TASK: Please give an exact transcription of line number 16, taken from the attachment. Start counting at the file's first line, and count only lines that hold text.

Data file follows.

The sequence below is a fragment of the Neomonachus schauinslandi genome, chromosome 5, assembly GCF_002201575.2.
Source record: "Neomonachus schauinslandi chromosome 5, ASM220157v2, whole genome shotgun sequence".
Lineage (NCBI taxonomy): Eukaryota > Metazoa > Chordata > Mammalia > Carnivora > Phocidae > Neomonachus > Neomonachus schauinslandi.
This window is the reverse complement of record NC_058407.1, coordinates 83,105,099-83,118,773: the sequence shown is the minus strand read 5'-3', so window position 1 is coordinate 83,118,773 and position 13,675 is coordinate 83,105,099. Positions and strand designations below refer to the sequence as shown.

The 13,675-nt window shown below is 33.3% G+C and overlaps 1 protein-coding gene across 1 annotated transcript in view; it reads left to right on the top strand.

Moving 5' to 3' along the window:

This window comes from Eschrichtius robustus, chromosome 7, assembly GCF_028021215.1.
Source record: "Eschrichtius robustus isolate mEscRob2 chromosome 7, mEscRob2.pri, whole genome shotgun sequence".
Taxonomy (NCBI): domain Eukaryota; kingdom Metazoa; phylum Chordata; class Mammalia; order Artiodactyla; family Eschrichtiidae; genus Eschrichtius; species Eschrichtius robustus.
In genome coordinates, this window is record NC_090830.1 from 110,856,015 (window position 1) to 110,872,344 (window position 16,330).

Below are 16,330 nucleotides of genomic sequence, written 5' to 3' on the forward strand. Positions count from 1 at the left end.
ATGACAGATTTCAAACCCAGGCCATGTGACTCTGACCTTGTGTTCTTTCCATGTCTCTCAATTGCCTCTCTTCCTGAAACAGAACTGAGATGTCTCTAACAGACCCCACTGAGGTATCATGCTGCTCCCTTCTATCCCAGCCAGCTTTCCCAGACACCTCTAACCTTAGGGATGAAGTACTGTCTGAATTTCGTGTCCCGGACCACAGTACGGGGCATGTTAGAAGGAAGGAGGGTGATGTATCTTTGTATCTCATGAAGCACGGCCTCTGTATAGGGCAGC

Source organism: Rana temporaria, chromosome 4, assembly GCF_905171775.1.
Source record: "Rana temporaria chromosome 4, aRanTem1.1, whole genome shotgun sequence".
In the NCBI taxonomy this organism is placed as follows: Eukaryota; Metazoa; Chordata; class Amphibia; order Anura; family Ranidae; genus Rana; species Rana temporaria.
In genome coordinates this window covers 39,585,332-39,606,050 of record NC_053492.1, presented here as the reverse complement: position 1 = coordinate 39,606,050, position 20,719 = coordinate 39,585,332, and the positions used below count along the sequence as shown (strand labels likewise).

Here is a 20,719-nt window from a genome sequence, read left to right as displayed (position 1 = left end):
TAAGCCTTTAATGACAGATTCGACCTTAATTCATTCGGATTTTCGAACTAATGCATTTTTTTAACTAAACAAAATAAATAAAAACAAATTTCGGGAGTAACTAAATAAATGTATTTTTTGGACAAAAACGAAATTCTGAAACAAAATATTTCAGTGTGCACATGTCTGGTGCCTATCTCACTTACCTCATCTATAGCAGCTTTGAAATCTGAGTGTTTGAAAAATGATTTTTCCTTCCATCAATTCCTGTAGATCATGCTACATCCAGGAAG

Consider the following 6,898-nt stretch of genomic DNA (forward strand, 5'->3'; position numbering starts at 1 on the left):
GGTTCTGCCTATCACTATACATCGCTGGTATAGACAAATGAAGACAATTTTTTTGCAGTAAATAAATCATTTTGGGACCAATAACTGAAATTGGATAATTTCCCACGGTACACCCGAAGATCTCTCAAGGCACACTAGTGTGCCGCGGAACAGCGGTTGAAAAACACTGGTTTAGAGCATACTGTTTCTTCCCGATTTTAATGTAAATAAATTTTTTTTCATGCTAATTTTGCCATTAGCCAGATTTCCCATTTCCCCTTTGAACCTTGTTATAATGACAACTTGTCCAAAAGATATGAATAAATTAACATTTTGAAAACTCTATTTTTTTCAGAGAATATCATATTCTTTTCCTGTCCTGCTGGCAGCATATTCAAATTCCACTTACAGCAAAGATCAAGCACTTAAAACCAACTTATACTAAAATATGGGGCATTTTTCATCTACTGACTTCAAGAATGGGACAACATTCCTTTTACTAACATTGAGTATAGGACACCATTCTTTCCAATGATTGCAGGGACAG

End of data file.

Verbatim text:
In genome coordinates this window covers 39,585,332-39,606,050 of record NC_053492.1, presented here as the reverse complement: position 1 = coordinate 39,606,050, position 20,719 = coordinate 39,585,332, and the positions used below count along the sequence as shown (strand labels likewise).